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Figure 2. Schematic representation and domain composition of human, Saccharomyces cerevisiae (Pho92) and Schizosaccharomyces pombe (Mmi1) YTH-domain containing proteins. The predicted or experimentally determined limits of domains are indicated. E: Glu-rich domain. R: Arg-rich domain. P: Pro-rich domain. RED: Arg/Glu/Asp-rich domain. G: Gly-rich domain. R3H: small domain containing an invariant Arg sported from a highly conserved His by three residues. RecA1 and RecA2: RecA domains found in helicases. Ank: Ankyrin repeats. WH: Winged-helix domain. HB: Helical bundle. OB: OB-fold. CTE: C-terminal extension. S: Ser-rich domain. P/Q: Pro and Gln-rich domain. C1BD: CNOT1 binding domain. SID: Self-Interacting domain.
Figure 2. Schematic representation and domain composition of human, Saccharomyces cerevisiae (Pho92) and Schizosaccharomyces pombe (Mmi1) YTH-domain containing proteins. The predicted or experimentally determined limits of domains are indicated. E: Glu-rich domain. R: Arg-rich domain. P: Pro-rich domain. RED: Arg/Glu/Asp-rich domain. G: Gly-rich domain. R3H: small domain containing an invariant Arg sported from a highly conserved His by three residues. RecA1 and RecA2: RecA domains found in helicases. Ank: Ankyrin repeats. WH: Winged-helix domain. HB: Helical bundle. OB: OB-fold. CTE: C-terminal extension. S: Ser-rich domain. P/Q: Pro and Gln-rich domain. C1BD: CNOT1 binding domain. SID: Self-Interacting domain.
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Figure 3. Roles of human YTH-containing proteins in various aspects of messenger RNA (mRNA) fates. In the nucleus, YTHDC1 recognizes m6A-modified pre-mRNAs and orchestrates their splicing, polyadenylation, and nuclear export through its association with SRSF3, CPSF6, and NXF1. Once in the cytosol, the modified mRNAs can be bound by YTHDC2, which in turn recruits both the ribosome and the XRN1 exoribonuclease. Alternatively, the mRNA can be targeted by the YTHDF proteins, either to be actively translated in an YTHDF1-dependent manner, or subjected to mRNA decay through YTHDF2 and its ability to recruit the CCR4-NOT deadenylase complex. YTHDF2-mediated mRNA decay is likely to occur in Processing bodies (P-bodies) where it co-localizes with the decapping enzyme DCP2. Following oxidative stress, m6A-modified mRNAs can also be recognized by YTHDF3, which facilitates the triaging of mRNAs into the stress granules. The YTHDF proteins can also target viral m6A-modified RNAs during infection, as illustrated by the case of hepatitis C virus (HCV) infection. During infection, the YTHDF proteins relocalize to lipid droplets, sites of viral assembly, and sequester m6A-modified HCV RNAs, preventing their interaction with HCV core protein and subsequent virus particle production.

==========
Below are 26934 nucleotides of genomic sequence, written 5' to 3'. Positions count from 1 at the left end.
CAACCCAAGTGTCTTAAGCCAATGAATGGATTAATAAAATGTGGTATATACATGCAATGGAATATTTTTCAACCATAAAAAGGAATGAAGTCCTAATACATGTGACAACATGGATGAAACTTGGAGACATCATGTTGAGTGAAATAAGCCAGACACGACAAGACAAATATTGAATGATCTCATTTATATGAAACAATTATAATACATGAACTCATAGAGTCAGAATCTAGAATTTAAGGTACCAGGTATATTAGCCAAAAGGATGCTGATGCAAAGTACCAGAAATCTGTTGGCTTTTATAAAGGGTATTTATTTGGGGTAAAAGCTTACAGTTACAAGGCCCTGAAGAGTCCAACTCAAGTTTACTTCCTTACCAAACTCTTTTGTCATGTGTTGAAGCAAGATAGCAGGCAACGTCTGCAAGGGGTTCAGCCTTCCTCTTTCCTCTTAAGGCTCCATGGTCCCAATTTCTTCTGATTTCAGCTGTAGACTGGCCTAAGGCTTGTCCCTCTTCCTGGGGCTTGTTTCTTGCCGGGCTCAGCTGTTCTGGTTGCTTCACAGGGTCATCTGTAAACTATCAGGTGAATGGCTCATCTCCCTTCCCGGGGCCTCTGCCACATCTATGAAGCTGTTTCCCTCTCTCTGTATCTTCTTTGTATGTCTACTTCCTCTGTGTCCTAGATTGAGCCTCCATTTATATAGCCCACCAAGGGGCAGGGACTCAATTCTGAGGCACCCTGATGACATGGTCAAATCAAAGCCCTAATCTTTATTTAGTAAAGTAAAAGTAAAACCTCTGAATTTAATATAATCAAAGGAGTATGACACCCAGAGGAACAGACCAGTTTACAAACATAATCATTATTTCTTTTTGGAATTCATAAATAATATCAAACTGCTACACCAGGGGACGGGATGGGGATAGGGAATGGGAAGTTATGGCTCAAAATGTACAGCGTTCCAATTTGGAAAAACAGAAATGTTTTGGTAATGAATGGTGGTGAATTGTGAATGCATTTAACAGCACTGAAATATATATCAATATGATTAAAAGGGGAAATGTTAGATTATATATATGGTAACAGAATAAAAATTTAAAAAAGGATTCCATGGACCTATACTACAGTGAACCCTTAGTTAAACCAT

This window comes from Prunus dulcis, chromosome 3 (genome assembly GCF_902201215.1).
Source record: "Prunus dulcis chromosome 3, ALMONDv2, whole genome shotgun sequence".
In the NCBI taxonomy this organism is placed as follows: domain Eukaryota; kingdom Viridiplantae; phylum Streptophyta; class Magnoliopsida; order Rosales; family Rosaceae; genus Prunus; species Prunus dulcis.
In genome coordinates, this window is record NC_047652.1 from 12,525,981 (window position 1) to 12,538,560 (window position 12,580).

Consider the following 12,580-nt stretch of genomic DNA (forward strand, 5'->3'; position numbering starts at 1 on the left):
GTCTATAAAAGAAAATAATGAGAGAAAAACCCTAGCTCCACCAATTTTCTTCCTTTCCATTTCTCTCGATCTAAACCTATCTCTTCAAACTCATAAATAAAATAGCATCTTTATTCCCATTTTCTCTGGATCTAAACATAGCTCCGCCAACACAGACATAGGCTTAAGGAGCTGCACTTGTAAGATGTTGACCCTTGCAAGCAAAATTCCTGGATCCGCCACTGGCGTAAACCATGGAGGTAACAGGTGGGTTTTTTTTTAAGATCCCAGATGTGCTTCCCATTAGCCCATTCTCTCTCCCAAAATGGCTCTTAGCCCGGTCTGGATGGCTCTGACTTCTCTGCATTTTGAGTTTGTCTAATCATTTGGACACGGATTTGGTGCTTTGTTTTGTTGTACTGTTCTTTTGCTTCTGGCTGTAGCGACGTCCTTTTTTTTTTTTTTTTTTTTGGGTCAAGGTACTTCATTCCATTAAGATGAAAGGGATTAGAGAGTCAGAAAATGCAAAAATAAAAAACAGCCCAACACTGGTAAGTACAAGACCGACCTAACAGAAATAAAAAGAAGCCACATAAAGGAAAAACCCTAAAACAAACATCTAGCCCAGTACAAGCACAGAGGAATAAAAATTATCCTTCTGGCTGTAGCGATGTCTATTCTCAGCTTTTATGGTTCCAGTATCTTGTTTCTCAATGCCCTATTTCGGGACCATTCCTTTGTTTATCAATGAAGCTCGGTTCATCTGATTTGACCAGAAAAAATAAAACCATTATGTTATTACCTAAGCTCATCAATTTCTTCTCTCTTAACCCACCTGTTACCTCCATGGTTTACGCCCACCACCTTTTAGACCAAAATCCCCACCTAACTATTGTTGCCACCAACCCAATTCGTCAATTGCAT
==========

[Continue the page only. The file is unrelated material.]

Figure 3. Roles of human YTH-containing proteins in various aspects of messenger RNA (mRNA) fates. In the nucleus, YTHDC1 recognizes m6A-modified pre-mRNAs and orchestrates their splicing, polyadenylation, and nuclear export through its association with SRSF3, CPSF6, and NXF1. Once in the cytosol, the modified mRNAs can be bound by YTHDC2, which in turn recruits both the ribosome and the XRN1 exoribonuclease. Alternatively, the mRNA can be targeted by the YTHDF proteins, either to be actively translated in an YTHDF1-dependent manner, or subjected to mRNA decay through YTHDF2 and its ability to recruit the CCR4-NOT deadenylase complex. YTHDF2-mediated mRNA decay is likely to occur in Processing bodies (P-bodies) where it co-localizes with the decapping enzyme DCP2. Following oxidative stress, m6A-modified mRNAs can also be recognized by YTHDF3, which facilitates the triaging of mRNAs into the stress granules. The YTHDF proteins can also target viral m6A-modified RNAs during infection, as illustrated by the case of hepatitis C virus (HCV) infection. During infection, the YTHDF proteins relocalize to lipid droplets, sites of viral assembly, and sequester m6A-modified HCV RNAs, preventing their interaction with HCV core protein and subsequent virus particle production.
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Figure 4. S. pombe Mmi1 contains an atypical YTH domain. (A) Ribbon representation of the complex between S. pombe Mmi1 YTH domain (pink) and a Determinant of Selective Removal (DSR) RNA sequence (light blue; [84]). An m6A containing RNA fragment (green) has been modeled by superimposing the crystal structure of RNA-bound YTH domain from YTHDC1 onto the structure of S. pombe Mmi1. Some residues and hydrogen bonds important for the interaction between S. pombe Mmi1 and the RNA DSR sequence are shown as sticks or black dashed lines, respectively. (B) Cartoons summarizing how Mmi1 controls the decay of meiotic mRNAs during mitosis or is inactivated during meiosis.
Figure 4. S. pombe Mmi1 contains an atypical YTH domain. (A) Ribbon representation of the complex between S. pombe Mmi1 YTH domain (pink) and a Determinant of Selective Removal (DSR) RNA sequence (light blue; [84]). An m6A containing RNA fragment (green) has been modeled by superimposing the crystal structure of RNA-bound YTH domain from YTHDC1 onto the structure of S. pombe Mmi1. Some residues and hydrogen bonds important for the interaction between S. pombe Mmi1 and the RNA DSR sequence are shown as sticks or black dashed lines, respectively. (B) Cartoons summarizing how Mmi1 controls the decay of meiotic mRNAs during mitosis or is inactivated during meiosis.